You have to read the passage with your imagination of an Irish Catholic PEI accent. Is Father Cassidy of the race that knows Joseph or one of the dark figures of Emily’s life? Or perhaps he is both? In any case, allow yourself to switch perspectives as you read: think of yourself as a little Scotch Presbyterian girl encountering a Catholic priest for the first time, and think of yourself as a country priest who has Emily Byrd Starr wander into his garden. Perhaps I can win you over to the idea that Fr. Cassidy holds “a passport to the geography of fairyland” (The Alpine Path ch. 5).
Emily went home with a determined twist to her mouth. She ate as much supper as she could–which wasn’t much, for Aunt Elizabeth’s face would have destroyed her appetite if she had had any–and then sneaked out of the house by the front door. Cousin Jimmy was working in his garden but he did not call her. Cousin Jimmy was always very sorrowful now. Emily stood a moment on the Grecian porch and looked at Lofty John’s bush–green-bosomed, waving, all lovely. Would it be a desecrated waste of stumps by Monday night?
Goaded by the thought Emily cast fear and hesitation to the winds and started briskly off down the lane. When she reached the gate she turned to the left on the long red road of mystery that ran up the Delectable Mountain. She had never been on that road before; it ran straight to White Cross; Emily was going to the parish house there to interview Father Cassidy. It was two miles to White Cross and Emily walked it all too soon–not because it was a beautiful road of wind and wild fern, haunted by little rabbits–but because she dreaded what awaited her at the end. She had been trying to think what she should say–how she should say it; but her invention failed her. She had no acquaintance with Catholic priests, and couldn’t imagine how you should talk to them at all. They were even more mysterious and unknowable than ministers. Suppose Father Cassidy should be dreadfully angry at her daring to come there and ask a favour. Perhaps it was a dreadful thing to do from every point of view. And very likely it would do no good. Very likely Father Cassidy would refuse to interfere with Lofty John, who was a good Catholic, while she was, in his opinion, a heretic. But for any chance, even the faintest, of averting the calamity impending over New Moon, Emily would have faced the entire Sacred College.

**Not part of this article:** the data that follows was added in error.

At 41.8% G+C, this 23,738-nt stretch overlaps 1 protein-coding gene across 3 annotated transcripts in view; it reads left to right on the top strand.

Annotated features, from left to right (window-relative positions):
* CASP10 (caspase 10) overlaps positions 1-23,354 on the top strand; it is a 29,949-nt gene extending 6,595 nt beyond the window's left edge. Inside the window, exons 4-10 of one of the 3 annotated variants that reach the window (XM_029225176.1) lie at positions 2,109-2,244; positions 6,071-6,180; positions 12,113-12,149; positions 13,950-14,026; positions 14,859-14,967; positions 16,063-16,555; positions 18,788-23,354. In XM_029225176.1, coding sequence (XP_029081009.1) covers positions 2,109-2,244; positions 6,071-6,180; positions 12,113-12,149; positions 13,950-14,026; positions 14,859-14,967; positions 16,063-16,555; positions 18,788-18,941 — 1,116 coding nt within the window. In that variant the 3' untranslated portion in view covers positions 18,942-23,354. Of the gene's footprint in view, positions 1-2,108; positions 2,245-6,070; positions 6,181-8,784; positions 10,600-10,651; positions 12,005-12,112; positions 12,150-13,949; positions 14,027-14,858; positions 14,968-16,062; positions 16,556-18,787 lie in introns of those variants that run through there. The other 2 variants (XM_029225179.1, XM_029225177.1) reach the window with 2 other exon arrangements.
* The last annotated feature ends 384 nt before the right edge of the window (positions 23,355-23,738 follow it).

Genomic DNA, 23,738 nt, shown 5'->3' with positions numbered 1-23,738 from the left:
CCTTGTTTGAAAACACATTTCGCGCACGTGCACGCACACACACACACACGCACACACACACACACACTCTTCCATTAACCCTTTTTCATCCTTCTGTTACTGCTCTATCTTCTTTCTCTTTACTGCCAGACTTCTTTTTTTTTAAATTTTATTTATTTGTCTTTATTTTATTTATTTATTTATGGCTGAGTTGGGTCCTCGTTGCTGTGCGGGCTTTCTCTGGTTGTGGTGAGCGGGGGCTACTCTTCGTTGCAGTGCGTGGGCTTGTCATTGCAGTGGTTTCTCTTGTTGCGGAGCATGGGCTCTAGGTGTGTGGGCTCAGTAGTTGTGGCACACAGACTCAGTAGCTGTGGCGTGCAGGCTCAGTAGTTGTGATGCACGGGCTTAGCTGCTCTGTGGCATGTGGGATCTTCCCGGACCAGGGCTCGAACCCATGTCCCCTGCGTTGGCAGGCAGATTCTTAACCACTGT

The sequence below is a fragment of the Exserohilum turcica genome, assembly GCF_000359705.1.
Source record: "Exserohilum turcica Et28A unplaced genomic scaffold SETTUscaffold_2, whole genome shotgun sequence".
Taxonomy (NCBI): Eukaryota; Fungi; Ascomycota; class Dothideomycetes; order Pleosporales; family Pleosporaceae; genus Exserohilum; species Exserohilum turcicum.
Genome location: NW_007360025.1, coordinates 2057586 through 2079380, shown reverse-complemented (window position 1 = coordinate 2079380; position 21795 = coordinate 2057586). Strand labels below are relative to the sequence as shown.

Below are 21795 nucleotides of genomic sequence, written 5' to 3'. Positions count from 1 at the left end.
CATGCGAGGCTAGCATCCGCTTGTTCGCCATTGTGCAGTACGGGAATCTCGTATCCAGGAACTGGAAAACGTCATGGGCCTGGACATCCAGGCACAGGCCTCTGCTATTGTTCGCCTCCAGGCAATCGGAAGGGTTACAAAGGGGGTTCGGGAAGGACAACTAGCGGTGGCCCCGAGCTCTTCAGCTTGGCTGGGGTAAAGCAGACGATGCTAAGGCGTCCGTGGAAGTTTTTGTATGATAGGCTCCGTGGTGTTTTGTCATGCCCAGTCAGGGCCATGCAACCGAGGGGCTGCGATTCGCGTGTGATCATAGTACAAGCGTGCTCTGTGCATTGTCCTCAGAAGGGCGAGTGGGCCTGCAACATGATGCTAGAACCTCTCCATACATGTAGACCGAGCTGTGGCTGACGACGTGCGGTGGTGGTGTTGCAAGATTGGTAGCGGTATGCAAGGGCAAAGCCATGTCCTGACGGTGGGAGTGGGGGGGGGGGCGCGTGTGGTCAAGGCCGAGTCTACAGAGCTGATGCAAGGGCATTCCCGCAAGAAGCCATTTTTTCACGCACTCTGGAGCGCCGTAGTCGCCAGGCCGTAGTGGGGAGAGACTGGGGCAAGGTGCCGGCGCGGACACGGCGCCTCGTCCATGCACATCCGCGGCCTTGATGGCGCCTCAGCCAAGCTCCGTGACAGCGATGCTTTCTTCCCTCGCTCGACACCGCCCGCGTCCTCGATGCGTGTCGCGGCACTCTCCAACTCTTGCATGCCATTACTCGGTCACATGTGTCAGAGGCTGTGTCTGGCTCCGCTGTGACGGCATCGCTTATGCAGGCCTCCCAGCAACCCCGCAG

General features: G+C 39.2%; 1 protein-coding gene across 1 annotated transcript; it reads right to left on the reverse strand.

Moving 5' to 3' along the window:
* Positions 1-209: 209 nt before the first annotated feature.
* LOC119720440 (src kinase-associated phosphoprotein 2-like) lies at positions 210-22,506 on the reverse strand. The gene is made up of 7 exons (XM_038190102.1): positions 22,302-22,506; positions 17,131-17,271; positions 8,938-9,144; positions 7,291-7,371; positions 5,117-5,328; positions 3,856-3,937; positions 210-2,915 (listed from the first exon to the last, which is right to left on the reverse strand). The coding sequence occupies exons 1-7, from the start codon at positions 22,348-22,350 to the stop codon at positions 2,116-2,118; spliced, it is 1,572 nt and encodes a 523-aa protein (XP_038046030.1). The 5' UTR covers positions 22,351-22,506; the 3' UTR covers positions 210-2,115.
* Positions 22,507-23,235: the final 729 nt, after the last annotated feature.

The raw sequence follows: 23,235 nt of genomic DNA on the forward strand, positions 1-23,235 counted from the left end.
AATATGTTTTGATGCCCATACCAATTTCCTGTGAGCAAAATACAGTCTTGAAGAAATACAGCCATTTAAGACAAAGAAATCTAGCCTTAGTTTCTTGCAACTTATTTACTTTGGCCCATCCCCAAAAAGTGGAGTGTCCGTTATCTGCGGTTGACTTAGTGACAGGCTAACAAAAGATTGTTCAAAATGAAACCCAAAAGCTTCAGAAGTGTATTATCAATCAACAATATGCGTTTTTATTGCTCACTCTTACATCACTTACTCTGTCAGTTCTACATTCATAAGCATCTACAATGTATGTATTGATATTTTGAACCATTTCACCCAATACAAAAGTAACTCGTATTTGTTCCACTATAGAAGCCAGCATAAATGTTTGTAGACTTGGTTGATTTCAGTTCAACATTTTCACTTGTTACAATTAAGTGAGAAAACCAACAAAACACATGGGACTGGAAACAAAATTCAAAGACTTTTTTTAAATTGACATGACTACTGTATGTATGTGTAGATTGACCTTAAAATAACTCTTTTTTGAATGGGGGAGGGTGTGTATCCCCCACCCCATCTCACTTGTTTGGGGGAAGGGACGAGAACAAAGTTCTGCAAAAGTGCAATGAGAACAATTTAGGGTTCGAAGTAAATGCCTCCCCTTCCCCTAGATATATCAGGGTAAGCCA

Horribly frightened, miserably nervous as she was, the idea of turning back never occurred to her. She was only sorry that she hadn’t put on her Venetian beads. They might have impressed Father Cassidy.
Although Emily had never been to White Cross she knew the parish house when she saw it–a fine, tree-embowered residence near the big white chapel with the flashing gilt cross on its spire and the four gilt angels, one on each of the little spires at the corners. Emily thought them very beautiful as they gleamed in the light of the lowering sun, and wished they could have some on the plain white church at Blair Water. She couldn’t understand why Catholics should have all the angels. But there was not time to puzzle over this, for the door was opening and the trim little maid was looking a question.
“Come in,” said the little maid. Evidently there was no difficulty about seeing Father Cassidy–no mysterious ceremonies such as Emily had half expected, even if she were allowed to see him at all. She was shown into a book-lined room and left there, while the maid went to call Father Cassidy, who, she said, was working in the garden. That sounded quite natural and encouraging. If Father Cassidy worked in a garden, he could not be so very terrible.